August 13, 2010
News & Opinion: Service Meltdown
According to consulting giant Accenture, "59 percent of consumers quit doing business with suppliers for reasons having to do with poor service." That's huge. As Raul and I talked, he explained that after America lost it's grip on technology and manufacturing, service was something it had left to offer. But, are we offering it the best we can?
I was intrigued, and spent some time with his book today, America's Service Meltdown: Restoring Service Excellence in the Age of the Customer. The book is as sharp as the author was in conversation. Based on his 30 years of founding and operating IT companies, he begins by telling the tale of his family's immigration from Cuba, and how he worked his way from a boy who couldn't speak English, to a successful entrepreneur, serving Fortune 1000 companies with the philosophy: The customer comes first.
Yes, this is a mantra everyone knows, but is it practiced as much as it could be? Read the Accenture stat above and reconsider. America's Service Meltdown identifies the problem areas, and then provides great detail on fixing the issues, from leadership, to hiring, providing more power to frontline employees, to accounting, to communication; a broad spectrum of business is considered.
From the book:
A customer's judgment of a supplier's overall service depends on his transactional experience - that is true. But it also depends on his experience with the supplier's organization in areas unrelated to the delivery of service - the supplier's accounting or credit organization, the supplier's standing in the community, and so forth...Establishing a correlation between customer satisfaction and business profitability would clearly give those executive leaders who are still on the fence about where best to employ capital the rationalization needed to justify expenditures for service initiatives.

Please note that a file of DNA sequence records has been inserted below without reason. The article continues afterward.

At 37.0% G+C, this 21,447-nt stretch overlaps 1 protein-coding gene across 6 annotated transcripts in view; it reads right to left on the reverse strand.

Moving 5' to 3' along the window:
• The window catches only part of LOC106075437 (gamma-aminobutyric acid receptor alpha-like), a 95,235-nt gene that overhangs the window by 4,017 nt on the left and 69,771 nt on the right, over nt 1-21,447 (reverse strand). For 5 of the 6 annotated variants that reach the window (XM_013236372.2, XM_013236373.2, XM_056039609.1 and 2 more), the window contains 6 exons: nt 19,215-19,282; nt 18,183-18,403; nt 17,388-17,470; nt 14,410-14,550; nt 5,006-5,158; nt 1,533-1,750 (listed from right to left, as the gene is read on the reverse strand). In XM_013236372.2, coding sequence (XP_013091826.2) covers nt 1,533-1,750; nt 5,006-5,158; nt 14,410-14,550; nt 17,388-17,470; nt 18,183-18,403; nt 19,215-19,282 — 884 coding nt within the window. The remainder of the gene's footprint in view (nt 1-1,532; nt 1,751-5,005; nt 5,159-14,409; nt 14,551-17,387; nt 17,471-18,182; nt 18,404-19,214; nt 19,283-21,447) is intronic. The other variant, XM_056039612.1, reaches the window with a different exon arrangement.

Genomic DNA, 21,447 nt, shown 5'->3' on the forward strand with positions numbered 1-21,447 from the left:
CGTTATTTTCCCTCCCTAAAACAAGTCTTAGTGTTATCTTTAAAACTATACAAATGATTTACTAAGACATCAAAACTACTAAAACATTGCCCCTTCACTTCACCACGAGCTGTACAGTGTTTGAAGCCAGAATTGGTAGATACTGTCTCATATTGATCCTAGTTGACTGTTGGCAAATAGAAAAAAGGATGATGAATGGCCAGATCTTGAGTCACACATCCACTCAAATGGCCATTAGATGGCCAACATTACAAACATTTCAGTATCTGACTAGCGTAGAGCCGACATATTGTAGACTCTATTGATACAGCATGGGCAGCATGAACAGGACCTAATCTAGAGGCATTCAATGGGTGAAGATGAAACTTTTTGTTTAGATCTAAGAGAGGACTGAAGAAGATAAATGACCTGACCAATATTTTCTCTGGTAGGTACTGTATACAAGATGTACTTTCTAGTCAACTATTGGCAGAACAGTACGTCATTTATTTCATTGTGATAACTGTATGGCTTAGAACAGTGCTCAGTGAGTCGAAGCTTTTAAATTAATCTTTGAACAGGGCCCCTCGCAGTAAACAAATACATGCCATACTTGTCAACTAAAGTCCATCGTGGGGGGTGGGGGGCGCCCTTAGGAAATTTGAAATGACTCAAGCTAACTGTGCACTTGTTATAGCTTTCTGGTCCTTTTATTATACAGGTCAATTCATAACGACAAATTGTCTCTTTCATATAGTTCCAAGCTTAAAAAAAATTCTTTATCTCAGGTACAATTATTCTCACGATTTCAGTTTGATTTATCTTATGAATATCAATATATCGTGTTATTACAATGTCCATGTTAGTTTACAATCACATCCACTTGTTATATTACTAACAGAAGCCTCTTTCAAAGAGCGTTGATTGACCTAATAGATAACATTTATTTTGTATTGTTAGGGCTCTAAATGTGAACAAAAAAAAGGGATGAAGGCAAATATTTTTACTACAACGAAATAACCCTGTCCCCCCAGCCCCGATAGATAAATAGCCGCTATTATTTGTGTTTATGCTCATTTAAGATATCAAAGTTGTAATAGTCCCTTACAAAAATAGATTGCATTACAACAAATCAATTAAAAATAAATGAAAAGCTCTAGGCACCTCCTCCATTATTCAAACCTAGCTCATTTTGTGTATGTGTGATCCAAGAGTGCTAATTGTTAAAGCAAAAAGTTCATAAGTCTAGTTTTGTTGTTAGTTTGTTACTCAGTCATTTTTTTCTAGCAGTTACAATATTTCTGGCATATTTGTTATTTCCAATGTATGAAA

For those that think service books are a lot of fluff about being nice to people, you'll enjoy the section "Service Is Not Surrender," where the author describes the psychological implications of how our culture views service, and how different cultures (specifically Japan) see it entirely different (and to their advantage). Service is not about giving in. It's about creating a scenario where no objection will arise to give in to.
There's a lot here to contemplate, and I hope you'll do that with this book as a guide.
About Dylan Schleicher
Dylan Schleicher has been a part of the 800-CEO-READ claque since 2003. Even though he's stayed on at the company, he has not stayed put. After beginning in shipping & receiving, he joined customer service and accounting before moving into his current, highly elliptical orbit of duties overseeing the ChangeThis and In the Books websites, the company's annual review of books and in-house design. He lives with his wife and two children in the Washington Heights neighborhood on Milwaukee's West Side.